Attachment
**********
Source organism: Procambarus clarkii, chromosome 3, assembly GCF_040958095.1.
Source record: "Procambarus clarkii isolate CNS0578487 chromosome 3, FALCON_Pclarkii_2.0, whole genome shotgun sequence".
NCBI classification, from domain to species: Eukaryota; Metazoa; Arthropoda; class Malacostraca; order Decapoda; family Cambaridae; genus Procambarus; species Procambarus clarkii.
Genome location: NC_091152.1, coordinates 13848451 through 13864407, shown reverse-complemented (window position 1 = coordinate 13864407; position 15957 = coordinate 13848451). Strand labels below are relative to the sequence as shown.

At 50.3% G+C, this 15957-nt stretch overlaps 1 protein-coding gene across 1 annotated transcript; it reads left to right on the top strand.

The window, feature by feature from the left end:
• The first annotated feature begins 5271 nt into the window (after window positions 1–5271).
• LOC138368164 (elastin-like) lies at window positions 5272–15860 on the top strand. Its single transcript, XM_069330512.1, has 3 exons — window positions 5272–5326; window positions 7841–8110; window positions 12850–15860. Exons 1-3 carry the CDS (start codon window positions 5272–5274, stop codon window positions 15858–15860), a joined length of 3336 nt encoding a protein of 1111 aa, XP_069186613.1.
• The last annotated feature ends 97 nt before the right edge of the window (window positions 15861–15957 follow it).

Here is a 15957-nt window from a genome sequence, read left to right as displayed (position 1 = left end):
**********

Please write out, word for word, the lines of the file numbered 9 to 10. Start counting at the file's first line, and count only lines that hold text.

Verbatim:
• The last annotated feature ends 97 nt before the right edge of the window (window positions 15861–15957 follow it).

Here is a 15957-nt window from a genome sequence, read left to right as displayed (position 1 = left end):